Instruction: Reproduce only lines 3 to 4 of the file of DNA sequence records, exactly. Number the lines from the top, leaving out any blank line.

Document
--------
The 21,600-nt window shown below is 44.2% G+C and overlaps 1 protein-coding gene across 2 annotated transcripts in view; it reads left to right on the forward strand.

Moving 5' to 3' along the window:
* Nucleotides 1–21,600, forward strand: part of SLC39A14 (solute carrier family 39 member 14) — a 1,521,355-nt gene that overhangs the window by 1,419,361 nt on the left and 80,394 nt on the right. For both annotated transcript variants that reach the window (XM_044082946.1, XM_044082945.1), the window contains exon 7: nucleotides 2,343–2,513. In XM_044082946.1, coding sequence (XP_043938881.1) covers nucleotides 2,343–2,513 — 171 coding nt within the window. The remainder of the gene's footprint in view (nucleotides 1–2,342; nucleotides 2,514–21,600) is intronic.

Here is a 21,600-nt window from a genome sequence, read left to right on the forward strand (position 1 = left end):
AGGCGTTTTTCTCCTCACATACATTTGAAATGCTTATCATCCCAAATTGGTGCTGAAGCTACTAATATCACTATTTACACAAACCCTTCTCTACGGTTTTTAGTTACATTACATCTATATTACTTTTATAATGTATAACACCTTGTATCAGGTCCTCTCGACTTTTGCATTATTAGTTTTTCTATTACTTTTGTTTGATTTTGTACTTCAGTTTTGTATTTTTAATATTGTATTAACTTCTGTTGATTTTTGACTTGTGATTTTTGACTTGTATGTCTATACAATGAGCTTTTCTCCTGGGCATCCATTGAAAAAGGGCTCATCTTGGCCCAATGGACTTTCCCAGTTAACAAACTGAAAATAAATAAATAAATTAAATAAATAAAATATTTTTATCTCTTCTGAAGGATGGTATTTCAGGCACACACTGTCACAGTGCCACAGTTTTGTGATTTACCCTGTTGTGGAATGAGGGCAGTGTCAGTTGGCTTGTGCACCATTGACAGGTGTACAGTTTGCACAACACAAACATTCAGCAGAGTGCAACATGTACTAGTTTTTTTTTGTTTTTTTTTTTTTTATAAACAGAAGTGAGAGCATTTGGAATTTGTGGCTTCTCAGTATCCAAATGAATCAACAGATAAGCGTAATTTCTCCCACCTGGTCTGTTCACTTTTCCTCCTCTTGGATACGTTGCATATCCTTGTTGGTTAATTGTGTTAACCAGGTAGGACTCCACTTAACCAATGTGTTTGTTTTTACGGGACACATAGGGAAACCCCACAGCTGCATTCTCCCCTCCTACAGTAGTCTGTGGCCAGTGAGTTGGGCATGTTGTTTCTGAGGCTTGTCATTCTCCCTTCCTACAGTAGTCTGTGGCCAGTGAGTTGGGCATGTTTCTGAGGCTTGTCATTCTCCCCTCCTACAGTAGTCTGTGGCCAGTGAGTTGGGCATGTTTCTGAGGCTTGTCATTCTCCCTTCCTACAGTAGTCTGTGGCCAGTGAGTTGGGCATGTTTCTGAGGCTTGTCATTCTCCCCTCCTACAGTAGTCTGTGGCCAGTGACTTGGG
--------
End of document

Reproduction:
* Nucleotides 1–21,600, forward strand: part of SLC39A14 (solute carrier family 39 member 14) — a 1,521,355-nt gene that overhangs the window by 1,419,361 nt on the left and 80,394 nt on the right. For both annotated transcript variants that reach the window (XM_044082946.1, XM_044082945.1), the window contains exon 7: nucleotides 2,343–2,513. In XM_044082946.1, coding sequence (XP_043938881.1) covers nucleotides 2,343–2,513 — 171 coding nt within the window. The remainder of the gene's footprint in view (nucleotides 1–2,342; nucleotides 2,514–21,600) is intronic.

Here is a 21,600-nt window from a genome sequence, read left to right on the forward strand (position 1 = left end):